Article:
Landing Pages for Spas
A Free Guide

1. What is a landing page?

A landing page is exactly what it sounds like: the page within your website that internet traffic “lands” on when they arrive from any source.

They could come from your Facebook or Google Ads, your social media profile, Google search, word-of-mouth marketing from one of your loyal customers, or many other sources.

2. Why is it important?

Your spa’s landing page is the face of your business. An un-optimized landing page is like that creepy guy you cross the street to avoid. An optimized landing page, on the other hand, is like that good friend you haven’t seen for a while and run toward when you see their smiling face.

Not to mention that optimizing your landing page can be the difference between financial success and failure.

Wait? Financial failure? How?

Consider this:

  • Your spa’s landing page sees internet traffic of a couple thousand a month (let’s say 2500).
  • Currently, you’re lucky if 10% of those visitors convert to a reservation for a massage or treatment.
  • If their average purchase value is $125 dollars for your business, you’re seeing monthly revenue of $31,250 from your page.
  • Let’s say you implement one of the strategies I give you below. Your page’s conversion rates increase by 25% (of 10%), so your new conversion rate is 12.5%.
  • This conversion rate change increases your monthly revenue to $39,062.50. Over the course of the year this is almost a $100,000 increase.

So how about we get optimizing?

In this guide I’ll give you the five most important things that your landing page has to have, and give you real-world examples of spas that are doing it right (and some that really aren’t!).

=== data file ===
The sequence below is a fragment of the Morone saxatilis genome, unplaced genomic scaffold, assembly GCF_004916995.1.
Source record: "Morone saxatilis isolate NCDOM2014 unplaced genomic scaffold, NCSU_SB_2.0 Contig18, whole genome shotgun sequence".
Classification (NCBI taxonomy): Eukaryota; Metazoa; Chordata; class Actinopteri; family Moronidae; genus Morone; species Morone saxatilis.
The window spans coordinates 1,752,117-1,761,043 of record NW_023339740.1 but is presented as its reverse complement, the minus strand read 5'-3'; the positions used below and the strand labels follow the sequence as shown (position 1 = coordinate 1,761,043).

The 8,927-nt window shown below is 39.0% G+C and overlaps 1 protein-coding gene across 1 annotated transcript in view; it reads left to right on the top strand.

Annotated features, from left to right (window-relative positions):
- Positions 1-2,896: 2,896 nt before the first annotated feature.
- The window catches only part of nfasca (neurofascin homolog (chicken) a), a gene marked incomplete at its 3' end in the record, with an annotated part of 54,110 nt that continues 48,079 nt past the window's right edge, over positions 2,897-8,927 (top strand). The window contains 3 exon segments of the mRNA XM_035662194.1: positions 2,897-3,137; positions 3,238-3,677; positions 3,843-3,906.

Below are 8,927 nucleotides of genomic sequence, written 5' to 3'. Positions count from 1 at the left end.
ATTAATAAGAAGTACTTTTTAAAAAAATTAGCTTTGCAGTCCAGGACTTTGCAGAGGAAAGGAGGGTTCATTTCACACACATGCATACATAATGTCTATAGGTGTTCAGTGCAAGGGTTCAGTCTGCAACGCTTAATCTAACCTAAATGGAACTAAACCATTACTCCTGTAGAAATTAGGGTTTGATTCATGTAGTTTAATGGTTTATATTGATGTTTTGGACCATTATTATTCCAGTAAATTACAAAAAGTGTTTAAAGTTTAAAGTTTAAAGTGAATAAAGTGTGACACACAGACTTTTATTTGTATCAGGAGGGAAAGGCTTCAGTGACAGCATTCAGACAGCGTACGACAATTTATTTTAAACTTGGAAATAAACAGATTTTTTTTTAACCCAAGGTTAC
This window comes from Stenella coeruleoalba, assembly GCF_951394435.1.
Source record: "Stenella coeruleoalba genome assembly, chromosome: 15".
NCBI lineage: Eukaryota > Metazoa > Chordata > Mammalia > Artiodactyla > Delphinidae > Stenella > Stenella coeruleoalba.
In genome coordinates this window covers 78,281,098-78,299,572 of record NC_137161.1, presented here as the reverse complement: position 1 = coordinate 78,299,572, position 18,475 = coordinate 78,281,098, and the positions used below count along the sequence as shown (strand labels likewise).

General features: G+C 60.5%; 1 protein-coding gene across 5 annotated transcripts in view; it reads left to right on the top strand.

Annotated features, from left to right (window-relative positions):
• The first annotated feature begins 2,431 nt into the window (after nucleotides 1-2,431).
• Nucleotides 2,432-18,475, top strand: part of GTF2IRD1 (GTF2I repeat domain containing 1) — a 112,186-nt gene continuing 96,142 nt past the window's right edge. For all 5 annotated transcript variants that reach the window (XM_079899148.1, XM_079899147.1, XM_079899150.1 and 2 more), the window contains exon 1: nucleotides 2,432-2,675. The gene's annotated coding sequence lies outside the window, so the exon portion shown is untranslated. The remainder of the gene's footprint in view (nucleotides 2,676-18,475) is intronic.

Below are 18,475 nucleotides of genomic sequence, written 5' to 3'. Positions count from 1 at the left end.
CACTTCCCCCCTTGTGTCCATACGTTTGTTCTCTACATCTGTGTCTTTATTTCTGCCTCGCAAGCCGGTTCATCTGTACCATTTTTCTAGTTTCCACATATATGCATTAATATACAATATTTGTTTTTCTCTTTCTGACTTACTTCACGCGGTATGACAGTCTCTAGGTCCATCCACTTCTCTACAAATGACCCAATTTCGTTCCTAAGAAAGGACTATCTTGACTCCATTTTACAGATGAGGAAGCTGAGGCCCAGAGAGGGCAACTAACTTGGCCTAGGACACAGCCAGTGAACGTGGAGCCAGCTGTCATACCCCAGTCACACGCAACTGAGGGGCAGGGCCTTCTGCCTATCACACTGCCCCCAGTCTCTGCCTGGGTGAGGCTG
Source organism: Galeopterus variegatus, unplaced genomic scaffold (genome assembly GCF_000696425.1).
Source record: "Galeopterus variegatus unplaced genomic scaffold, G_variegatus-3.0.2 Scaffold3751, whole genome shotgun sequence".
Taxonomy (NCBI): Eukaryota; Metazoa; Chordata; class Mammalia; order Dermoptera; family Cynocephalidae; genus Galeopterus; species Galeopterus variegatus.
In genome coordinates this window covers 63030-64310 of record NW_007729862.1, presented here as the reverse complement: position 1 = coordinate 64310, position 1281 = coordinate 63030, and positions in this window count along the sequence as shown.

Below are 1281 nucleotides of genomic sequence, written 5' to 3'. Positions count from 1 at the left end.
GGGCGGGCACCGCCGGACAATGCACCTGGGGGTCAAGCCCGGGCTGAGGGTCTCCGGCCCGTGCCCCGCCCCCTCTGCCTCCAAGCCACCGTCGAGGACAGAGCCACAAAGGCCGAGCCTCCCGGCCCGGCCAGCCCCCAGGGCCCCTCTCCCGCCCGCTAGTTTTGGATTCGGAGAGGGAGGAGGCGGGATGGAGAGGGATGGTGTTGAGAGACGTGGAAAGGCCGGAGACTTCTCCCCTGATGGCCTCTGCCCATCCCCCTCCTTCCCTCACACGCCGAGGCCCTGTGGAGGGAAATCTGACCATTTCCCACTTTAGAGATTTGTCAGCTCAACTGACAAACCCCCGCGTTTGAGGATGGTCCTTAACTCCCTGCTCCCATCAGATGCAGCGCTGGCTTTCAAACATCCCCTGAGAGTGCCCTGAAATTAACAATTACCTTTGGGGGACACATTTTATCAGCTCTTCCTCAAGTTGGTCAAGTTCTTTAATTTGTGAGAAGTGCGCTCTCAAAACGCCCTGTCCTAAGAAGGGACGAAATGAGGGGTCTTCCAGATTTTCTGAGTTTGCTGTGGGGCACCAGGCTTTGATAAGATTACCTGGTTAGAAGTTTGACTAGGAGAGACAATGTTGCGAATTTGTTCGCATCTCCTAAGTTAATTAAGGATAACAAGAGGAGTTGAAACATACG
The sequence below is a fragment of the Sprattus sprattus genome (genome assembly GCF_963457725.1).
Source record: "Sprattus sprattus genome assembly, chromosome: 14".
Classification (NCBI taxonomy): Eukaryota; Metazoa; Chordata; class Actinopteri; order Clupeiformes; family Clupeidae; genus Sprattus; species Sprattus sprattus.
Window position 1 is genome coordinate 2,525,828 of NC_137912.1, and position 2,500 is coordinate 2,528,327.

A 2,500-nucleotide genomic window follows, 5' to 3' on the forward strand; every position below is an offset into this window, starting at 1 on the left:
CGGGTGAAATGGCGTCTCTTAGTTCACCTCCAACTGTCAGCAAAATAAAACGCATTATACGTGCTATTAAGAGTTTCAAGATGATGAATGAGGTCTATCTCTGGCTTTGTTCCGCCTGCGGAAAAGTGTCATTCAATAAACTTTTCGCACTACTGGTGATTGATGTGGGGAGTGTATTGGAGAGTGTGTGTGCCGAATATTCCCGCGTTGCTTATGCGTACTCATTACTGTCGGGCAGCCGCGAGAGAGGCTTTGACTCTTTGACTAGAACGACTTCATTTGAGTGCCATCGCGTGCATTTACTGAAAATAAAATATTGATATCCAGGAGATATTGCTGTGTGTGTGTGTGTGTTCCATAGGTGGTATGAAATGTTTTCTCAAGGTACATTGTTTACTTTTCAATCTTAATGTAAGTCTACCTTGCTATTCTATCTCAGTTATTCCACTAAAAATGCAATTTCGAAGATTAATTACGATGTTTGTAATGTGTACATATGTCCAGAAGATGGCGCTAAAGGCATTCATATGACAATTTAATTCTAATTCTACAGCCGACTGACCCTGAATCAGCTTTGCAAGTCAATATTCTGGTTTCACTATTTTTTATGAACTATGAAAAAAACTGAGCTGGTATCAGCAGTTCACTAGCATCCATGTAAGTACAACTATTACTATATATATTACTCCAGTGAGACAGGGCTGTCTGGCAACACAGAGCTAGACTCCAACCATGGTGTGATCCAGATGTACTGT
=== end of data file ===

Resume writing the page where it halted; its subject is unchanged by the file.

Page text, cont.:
Let’s get started!

A Unique Selling Proposition (USP) or Value Proposition

As you know, when someone wants to book a spa they first check out all the spas in their area. They bounce from one website to another, looking for that one certain thing that sets a spa apart.

This is why your USP is so important. It’s that certain thing. That part of your business, your spa, that is unique to you.

It could be a sale you’re currently running, a special treatment that’s unique to your spa, or an award that you’ve recently won.

For example:

Use your USP as your headline. Along with your landing page image, it should be the first thing that your web traffic sees. Your USP and image are what grip your visitor and encourage them to read on.

You have about a second to convince your page visitor that your website is worth looking into. Unless your headline is intriguing, shows value, or promotes something they can’t get anywhere else you run the risk of that visitor bouncing out and heading to one of your competitors.

What I suggest for you:

  • “City’s only Certified Shiatsu Massage Therapists”
  • “Get 50% off now through April 14th on couples packages”
  • “We are proud to have been awarded Best Spa for the fifth year in a row!”
  • “Free laser hair removal with any bachelorette party group booking!”

An Image

Your spa’s landing page should evoke comfort and relaxation, and a certain amount of desire or envy. In order to get these emotions flowing, you have to choose a picture that works for you. Put time and energy into this image, as it will communicate more to your site traffic than any single word, sentence, or even price.

What I suggest for you:

  • Use warm colors if you want to evoke comfort: red, orange and pink